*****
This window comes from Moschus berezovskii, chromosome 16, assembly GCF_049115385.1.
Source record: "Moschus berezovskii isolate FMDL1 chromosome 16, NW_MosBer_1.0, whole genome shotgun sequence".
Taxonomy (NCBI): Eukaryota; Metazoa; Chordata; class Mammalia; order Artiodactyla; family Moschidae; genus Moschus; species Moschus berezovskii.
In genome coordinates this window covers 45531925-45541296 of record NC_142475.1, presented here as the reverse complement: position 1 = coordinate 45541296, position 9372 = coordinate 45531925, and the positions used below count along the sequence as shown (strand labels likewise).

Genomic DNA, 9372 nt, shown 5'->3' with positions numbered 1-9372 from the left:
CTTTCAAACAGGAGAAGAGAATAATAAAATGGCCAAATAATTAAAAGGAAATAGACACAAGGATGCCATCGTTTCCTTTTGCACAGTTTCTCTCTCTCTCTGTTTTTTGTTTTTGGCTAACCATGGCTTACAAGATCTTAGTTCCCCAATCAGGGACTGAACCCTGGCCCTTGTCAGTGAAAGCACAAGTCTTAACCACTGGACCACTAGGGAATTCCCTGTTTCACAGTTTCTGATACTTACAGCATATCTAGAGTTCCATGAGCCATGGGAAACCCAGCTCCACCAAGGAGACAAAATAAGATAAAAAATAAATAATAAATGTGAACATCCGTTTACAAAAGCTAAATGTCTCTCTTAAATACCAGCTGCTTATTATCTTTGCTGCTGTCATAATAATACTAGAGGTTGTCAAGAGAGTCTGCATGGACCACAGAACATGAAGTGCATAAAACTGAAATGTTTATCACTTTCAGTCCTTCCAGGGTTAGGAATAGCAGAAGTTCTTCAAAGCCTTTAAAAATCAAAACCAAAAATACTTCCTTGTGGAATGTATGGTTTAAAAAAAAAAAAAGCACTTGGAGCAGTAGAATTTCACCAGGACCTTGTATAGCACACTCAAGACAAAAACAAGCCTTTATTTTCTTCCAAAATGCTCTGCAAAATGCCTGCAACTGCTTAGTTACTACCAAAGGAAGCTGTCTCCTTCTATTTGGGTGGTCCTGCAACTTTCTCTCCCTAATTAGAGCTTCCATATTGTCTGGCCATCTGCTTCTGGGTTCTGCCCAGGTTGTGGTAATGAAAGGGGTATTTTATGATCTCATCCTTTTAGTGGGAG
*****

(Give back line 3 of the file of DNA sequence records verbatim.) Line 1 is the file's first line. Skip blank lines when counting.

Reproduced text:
Taxonomy (NCBI): Eukaryota; Metazoa; Chordata; class Mammalia; order Artiodactyla; family Moschidae; genus Moschus; species Moschus berezovskii.